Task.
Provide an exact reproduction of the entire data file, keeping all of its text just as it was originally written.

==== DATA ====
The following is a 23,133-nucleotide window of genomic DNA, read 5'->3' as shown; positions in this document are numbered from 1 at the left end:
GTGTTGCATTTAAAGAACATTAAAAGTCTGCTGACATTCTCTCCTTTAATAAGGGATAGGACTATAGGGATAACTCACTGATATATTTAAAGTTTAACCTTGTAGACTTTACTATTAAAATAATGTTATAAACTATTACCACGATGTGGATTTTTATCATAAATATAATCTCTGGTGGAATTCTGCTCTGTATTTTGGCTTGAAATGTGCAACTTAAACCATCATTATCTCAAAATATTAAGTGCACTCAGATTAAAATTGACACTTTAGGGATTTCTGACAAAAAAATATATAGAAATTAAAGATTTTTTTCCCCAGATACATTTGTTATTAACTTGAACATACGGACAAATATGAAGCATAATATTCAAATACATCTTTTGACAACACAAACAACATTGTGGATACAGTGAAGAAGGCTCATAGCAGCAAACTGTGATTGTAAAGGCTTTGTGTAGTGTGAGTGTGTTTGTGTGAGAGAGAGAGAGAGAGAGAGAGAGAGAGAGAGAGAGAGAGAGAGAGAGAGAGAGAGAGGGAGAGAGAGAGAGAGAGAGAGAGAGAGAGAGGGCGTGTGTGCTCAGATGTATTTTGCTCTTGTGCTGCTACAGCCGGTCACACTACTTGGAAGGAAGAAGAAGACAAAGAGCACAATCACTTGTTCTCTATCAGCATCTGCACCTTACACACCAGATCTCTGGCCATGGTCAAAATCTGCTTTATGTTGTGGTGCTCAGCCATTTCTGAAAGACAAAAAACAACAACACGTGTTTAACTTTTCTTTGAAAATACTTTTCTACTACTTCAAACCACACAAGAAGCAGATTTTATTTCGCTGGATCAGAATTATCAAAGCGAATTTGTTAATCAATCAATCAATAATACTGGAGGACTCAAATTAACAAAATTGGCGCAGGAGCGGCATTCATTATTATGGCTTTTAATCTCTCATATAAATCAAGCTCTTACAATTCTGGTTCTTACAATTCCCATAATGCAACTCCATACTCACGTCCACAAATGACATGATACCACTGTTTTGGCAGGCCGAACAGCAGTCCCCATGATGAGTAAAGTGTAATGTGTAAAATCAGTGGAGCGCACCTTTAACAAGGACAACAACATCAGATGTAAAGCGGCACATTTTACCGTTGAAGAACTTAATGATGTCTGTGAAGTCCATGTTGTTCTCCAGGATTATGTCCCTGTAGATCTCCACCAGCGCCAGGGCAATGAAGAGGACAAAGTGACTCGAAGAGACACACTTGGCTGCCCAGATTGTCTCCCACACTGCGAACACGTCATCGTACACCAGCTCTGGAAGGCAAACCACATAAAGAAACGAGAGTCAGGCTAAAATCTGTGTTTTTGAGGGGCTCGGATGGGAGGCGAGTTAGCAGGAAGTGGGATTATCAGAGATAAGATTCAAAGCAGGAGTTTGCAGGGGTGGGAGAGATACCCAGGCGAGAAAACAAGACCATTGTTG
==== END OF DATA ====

The following is a 23,133-nucleotide window of genomic DNA, read 5'->3' as shown; positions in this document are numbered from 1 at the left end:
GTGTTGCATTTAAAGAACATTAAAAGTCTGCTGACATTCTCTCCTTTAATAAGGGATAGGACTATAGGGATAACTCACTGATATATTTAAAGTTTAACCTTGTAGACTTTACTATTAAAATAATGTTATAAACTATTACCACGATGTGGATTTTTATCATAAATATAATCTCTGGTGGAATTCTGCTCTGTATTTTGGCTTGAAATGTGCAACTTAAACCATCATTATCTCAAAATATTAAGTGCACTCAGATTAAAATTGACACTTTAGGGATTTCTGACAAAAAAATATATAGAAATTAAAGATTTTTTTCCCCAGATACATTTGTTATTAACTTGAACATACGGACAAATATGAAGCATAATATTCAAATACATCTTTTGACAACACAAACAACATTGTGGATACAGTGAAGAAGGCTCATAGCAGCAAACTGTGATTGTAAAGGCTTTGTGTAGTGTGAGTGTGTTTGTGTGAGAGAGAGAGAGAGAGAGAGAGAGAGAGAGAGAGAGAGAGAGAGAGAGAGAGAGAGAGGGAGAGAGAGAGAGAGAGAGAGAGAGAGAGAGGGCGTGTGTGCTCAGATGTATTTTGCTCTTGTGCTGCTACAGCCGGTCACACTACTTGGAAGGAAGAAGAAGACAAAGAGCACAATCACTTGTTCTCTATCAGCATCTGCACCTTACACACCAGATCTCTGGCCATGGTCAAAATCTGCTTTATGTTGTGGTGCTCAGCCATTTCTGAAAGACAAAAAACAACAACACGTGTTTAACTTTTCTTTGAAAATACTTTTCTACTACTTCAAACCACACAAGAAGCAGATTTTATTTCGCTGGATCAGAATTATCAAAGCGAATTTGTTAATCAATCAATCAATAATACTGGAGGACTCAAATTAACAAAATTGGCGCAGGAGCGGCATTCATTATTATGGCTTTTAATCTCTCATATAAATCAAGCTCTTACAATTCTGGTTCTTACAATTCCCATAATGCAACTCCATACTCACGTCCACAAATGACATGATACCACTGTTTTGGCAGGCCGAACAGCAGTCCCCATGATGAGTAAAGTGTAATGTGTAAAATCAGTGGAGCGCACCTTTAACAAGGACAACAACATCAGATGTAAAGCGGCACATTTTACCGTTGAAGAACTTAATGATGTCTGTGAAGTCCATGTTGTTCTCCAGGATTATGTCCCTGTAGATCTCCACCAGCGCCAGGGCAATGAAGAGGACAAAGTGACTCGAAGAGACACACTTGGCTGCCCAGATTGTCTCCCACACTGCGAACACGTCATCGTACACCAGCTCTGGAAGGCAAACCACATAAAGAAACGAGAGTCAGGCTAAAATCTGTGTTTTTGAGGGGCTCGGATGGGAGGCGAGTTAGCAGGAAGTGGGATTATCAGAGATAAGATTCAAAGCAGGAGTTTGCAGGGGTGGGAGAGATACCCAGGCGAGAAAACAAGACCATTGTTG